OAKLAND, Calif. — The list of reasons for LeBron James’ poor showing in Game 1 of the NBA Finals is long.
The Cleveland Cavaliers star couldn’t stop Kevin Durant. He couldn’t stop gift-wrapping turnovers, eight in all for a Cavs team that finished with 20 and saw them turn into 21 Warriors points.
But for anyone wondering if the events that led into the Finals opener were having a ripple effect on his play, if James might be lacking focus because of the hate crime that happened on Wednesday when someone spray-painted a racist slur on the front gate of his Los Angeles home, at least one of his teammates says that’s simply not the case.
“I felt like he was able to move past it, and be a professional,” veteran Cavs guard Dahntay Jones told USA TODAY Sports. “It’s something he dealt with on that day. He dealt with it. It just happened that he had to do media on that day (and speak on it). He dealt with it, moved past it, and that’s where we are. It didn’t carry over.”
The same can’t be said about the discussion surrounding James.
Despite the widespread praise for James’ reaction to the situation, his Wednesday media session in which he used the incident to offer a reminder that racism knows no bounds, Fox Sports One personality Jason Whitlock was highly critical of James during a segment on Thursday. James’ exorbitant wealth and lavish lifestyle, Whitlock argued, means his assertion that “being black is America is tough” rings hollow.
As James had explained, his decision to speak openly on the matter was rooted in the belief that racist acts of all kinds should be exposed. He cited the 1955 lynching of 14-year-old Emmett Till as a prime example, as his mother chose to leave her son’s casket open to ensure that the truth of the tragedy wasn’t forgotten. Nonetheless, Whitlock took exception to the Till comparison.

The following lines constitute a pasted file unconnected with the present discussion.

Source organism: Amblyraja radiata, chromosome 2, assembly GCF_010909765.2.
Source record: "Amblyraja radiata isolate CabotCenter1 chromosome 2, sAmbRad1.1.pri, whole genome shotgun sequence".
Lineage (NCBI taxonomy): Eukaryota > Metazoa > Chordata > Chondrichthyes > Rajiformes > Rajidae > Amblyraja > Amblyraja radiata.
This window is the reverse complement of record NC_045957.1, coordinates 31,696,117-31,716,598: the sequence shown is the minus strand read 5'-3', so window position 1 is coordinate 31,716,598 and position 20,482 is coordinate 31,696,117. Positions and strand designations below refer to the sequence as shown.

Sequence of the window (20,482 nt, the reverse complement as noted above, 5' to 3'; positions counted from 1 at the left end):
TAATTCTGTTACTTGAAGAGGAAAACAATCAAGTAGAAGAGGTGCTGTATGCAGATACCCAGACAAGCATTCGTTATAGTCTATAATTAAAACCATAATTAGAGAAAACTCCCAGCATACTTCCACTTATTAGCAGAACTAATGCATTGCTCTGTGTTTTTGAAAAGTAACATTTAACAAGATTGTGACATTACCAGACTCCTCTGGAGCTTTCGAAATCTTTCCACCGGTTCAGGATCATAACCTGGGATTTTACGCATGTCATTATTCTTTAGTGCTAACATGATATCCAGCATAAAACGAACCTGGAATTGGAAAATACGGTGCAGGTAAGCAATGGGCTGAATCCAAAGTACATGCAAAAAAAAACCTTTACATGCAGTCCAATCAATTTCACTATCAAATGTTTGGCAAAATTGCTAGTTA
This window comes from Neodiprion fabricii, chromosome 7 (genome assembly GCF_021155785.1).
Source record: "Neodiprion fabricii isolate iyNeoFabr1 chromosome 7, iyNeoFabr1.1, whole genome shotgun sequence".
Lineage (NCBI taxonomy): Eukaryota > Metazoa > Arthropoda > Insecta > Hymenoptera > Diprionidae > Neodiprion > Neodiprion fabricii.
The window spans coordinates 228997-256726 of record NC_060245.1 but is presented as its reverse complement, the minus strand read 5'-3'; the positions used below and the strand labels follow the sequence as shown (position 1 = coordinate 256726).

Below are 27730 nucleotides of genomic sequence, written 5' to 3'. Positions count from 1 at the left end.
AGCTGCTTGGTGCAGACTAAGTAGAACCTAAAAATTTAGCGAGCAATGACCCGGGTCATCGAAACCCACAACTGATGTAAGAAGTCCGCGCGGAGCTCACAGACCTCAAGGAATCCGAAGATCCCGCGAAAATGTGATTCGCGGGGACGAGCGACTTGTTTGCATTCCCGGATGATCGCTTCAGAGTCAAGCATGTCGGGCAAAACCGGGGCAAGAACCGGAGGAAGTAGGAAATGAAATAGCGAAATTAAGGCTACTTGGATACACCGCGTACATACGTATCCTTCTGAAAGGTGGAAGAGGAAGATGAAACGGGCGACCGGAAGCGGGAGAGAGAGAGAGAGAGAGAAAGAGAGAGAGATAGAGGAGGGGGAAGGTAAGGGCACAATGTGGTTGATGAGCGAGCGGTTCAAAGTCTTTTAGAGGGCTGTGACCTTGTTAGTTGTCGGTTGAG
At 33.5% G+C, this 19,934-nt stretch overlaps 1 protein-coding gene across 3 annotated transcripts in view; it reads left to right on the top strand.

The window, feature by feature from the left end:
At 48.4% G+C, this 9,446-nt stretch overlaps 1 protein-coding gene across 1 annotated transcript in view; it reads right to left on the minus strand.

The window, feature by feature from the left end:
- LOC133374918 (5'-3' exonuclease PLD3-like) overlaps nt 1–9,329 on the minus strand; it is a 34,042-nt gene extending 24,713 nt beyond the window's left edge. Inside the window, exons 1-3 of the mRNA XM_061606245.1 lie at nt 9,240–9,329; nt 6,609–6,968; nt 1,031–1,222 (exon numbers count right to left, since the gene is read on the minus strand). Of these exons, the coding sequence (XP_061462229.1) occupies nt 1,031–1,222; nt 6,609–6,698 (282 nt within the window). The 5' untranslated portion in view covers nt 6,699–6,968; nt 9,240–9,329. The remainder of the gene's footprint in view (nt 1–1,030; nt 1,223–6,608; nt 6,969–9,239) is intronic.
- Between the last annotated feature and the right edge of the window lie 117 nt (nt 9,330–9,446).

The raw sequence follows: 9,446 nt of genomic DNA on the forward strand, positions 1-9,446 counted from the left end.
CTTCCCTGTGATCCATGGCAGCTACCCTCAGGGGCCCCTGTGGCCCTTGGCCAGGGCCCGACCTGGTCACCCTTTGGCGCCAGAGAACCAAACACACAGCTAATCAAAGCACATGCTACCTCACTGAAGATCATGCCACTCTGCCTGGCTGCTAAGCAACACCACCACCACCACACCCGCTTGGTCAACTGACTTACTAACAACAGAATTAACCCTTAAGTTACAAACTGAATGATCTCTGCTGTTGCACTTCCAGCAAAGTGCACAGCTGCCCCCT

This man getting (racist slurs) spray painted on his front door, that he never saw, (that) his staff cleaned up, it’s an inconvenience,” Whitlock said. “It’s not racism. ... LeBron was inconvenienced.”
To which Fox’s Chris Broussard replied, “It is racism. They didn’t spray-paint ‘jerk’ on his door.”
Jones, a 14-year journeyman who was part of the Cavs’ 2016 title team and who was re-signed in mid-April to add bench depth, grew more and more frustrated as he watched the show.
“Money does not make you immune to insensitivities or ignorance,” said Jones, a 35-year-old African-American. “It still has an impact on your family, and it’s still uncomfortable. People asked (James) about it. He gave his opinion, and he said that he made a (comparison) to Emmett Till. He just said what came to his mind. He didn’t say it was the same thing as Emmett Till.
“He (said), ‘We have to make sure we bring these issues to the forefront, and we have to speak on them. And we have to not brush them under the rug. …(Whitlock) tried to push it, and make it seem like it doesn’t exist for him because he has money. No, it exists. Broussard was speaking truth. …I guess for (Whitlock’s) ratings, he just wanted to shut it down because Broussard never had a chance (to talk). He took the (stance) of ‘This is my show, I can interrupt you.’.. It was disrespectful, I thought.”
Jones’ hope is that the discussion, however contentious, leads to much-needed progress.
“It’s exposure so we can keep dialogue open and we can collectively get rid of the ignorance,” he said. “That’s our goal, to collectively make this world a better place and keep talking about it and not sweep it under the rug and act like it doesn’t exist.”